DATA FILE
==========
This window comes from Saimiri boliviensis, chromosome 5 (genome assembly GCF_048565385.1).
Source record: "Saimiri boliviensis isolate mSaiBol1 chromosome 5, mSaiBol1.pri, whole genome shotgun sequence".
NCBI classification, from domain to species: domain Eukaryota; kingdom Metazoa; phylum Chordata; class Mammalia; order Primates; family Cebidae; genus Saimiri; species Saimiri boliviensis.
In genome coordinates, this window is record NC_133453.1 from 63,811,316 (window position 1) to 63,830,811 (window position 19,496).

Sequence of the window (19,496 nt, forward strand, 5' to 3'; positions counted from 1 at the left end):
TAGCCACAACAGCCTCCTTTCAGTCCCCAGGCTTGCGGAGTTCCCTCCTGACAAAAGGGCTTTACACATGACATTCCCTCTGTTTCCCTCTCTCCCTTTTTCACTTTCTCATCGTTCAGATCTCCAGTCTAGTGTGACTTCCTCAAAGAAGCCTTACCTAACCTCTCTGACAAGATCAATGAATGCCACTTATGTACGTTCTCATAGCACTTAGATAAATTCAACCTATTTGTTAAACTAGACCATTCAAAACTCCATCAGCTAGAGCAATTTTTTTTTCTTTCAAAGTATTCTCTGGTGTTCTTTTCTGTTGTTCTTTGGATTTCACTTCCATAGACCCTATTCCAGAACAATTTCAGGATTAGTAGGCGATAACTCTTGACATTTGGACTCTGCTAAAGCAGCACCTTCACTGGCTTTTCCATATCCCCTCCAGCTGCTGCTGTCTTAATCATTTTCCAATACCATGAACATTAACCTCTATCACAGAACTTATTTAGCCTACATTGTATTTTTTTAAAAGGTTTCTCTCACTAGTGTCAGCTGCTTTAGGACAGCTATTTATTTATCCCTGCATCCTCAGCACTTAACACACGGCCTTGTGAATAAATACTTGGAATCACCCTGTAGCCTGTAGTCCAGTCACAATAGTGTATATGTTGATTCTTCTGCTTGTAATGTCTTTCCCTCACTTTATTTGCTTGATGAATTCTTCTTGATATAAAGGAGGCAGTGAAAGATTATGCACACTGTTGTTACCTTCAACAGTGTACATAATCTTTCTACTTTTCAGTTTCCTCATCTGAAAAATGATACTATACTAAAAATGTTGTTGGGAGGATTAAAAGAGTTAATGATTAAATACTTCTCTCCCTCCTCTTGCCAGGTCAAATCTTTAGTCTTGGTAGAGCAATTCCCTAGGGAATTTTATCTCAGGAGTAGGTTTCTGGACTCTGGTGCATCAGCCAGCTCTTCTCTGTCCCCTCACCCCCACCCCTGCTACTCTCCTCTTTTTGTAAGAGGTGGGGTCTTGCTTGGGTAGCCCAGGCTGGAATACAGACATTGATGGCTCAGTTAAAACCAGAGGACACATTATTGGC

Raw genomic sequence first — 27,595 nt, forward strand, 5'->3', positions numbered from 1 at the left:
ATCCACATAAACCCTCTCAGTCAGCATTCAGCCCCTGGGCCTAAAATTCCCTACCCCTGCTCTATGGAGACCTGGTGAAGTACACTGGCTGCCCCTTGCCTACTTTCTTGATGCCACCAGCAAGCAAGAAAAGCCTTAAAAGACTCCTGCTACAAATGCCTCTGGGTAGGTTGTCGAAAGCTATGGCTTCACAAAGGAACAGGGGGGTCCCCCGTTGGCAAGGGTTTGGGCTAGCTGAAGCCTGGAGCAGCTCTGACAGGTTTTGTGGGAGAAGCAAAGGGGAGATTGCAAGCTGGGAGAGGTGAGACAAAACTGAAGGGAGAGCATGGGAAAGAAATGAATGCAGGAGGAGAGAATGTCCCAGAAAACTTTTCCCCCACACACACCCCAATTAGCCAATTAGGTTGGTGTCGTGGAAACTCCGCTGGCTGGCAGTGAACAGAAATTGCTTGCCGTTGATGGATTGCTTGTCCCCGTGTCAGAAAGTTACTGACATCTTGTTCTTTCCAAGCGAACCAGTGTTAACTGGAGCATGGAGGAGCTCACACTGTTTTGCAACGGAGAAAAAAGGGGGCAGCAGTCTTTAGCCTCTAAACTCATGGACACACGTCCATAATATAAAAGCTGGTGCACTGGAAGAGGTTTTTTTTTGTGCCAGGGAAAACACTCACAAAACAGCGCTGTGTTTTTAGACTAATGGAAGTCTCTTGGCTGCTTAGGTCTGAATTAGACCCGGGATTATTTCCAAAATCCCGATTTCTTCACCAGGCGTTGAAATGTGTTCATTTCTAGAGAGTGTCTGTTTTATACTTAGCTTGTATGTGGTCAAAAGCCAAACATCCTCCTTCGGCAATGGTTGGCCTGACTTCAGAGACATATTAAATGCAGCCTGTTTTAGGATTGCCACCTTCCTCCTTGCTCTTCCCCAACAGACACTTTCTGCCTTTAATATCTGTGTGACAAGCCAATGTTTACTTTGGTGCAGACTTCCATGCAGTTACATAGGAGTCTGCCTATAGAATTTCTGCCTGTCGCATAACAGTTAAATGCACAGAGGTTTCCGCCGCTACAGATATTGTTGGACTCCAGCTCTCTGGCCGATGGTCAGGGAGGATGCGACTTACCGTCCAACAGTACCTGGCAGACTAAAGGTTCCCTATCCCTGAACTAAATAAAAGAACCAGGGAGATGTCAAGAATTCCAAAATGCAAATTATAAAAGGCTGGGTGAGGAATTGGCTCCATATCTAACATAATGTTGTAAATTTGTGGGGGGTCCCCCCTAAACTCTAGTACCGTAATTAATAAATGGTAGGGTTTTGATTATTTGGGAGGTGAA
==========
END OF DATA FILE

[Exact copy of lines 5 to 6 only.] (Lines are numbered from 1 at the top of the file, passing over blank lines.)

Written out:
Sequence of the window (19,496 nt, forward strand, 5' to 3'; positions counted from 1 at the left end):
TAGCCACAACAGCCTCCTTTCAGTCCCCAGGCTTGCGGAGTTCCCTCCTGACAAAAGGGCTTTACACATGACATTCCCTCTGTTTCCCTCTCTCCCTTTTTCACTTTCTCATCGTTCAGATCTCCAGTCTAGTGTGACTTCCTCAAAGAAGCCTTACCTAACCTCTCTGACAAGATCAATGAATGCCACTTATGTACGTTCTCATAGCACTTAGATAAATTCAACCTATTTGTTAAACTAGACCATTCAAAACTCCATCAGCTAGAGCAATTTTTTTTTCTTTCAAAGTATTCTCTGGTGTTCTTTTCTGTTGTTCTTTGGATTTCACTTCCATAGACCCTATTCCAGAACAATTTCAGGATTAGTAGGCGATAACTCTTGACATTTGGACTCTGCTAAAGCAGCACCTTCACTGGCTTTTCCATATCCCCTCCAGCTGCTGCTGTCTTAATCATTTTCCAATACCATGAACATTAACCTCTATCACAGAACTTATTTAGCCTACATTGTATTTTTTTAAAAGGTTTCTCTCACTAGTGTCAGCTGCTTTAGGACAGCTATTTATTTATCCCTGCATCCTCAGCACTTAACACACGGCCTTGTGAATAAATACTTGGAATCACCCTGTAGCCTGTAGTCCAGTCACAATAGTGTATATGTTGATTCTTCTGCTTGTAATGTCTTTCCCTCACTTTATTTGCTTGATGAATTCTTCTTGATATAAAGGAGGCAGTGAAAGATTATGCACACTGTTGTTACCTTCAACAGTGTACATAATCTTTCTACTTTTCAGTTTCCTCATCTGAAAAATGATACTATACTAAAAATGTTGTTGGGAGGATTAAAAGAGTTAATGATTAAATACTTCTCTCCCTCCTCTTGCCAGGTCAAATCTTTAGTCTTGGTAGAGCAATTCCCTAGGGAATTTTATCTCAGGAGTAGGTTTCTGGACTCTGGTGCATCAGCCAGCTCTTCTCTGTCCCCTCACCCCCACCCCTGCTACTCTCCTCTTTTTGTAAGAGGTGGGGTCTTGCTTGGGTAGCCCAGGCTGGAATACAGACATTGATGGCTCAGTTAAAACCAGAGGACACATTATTGGC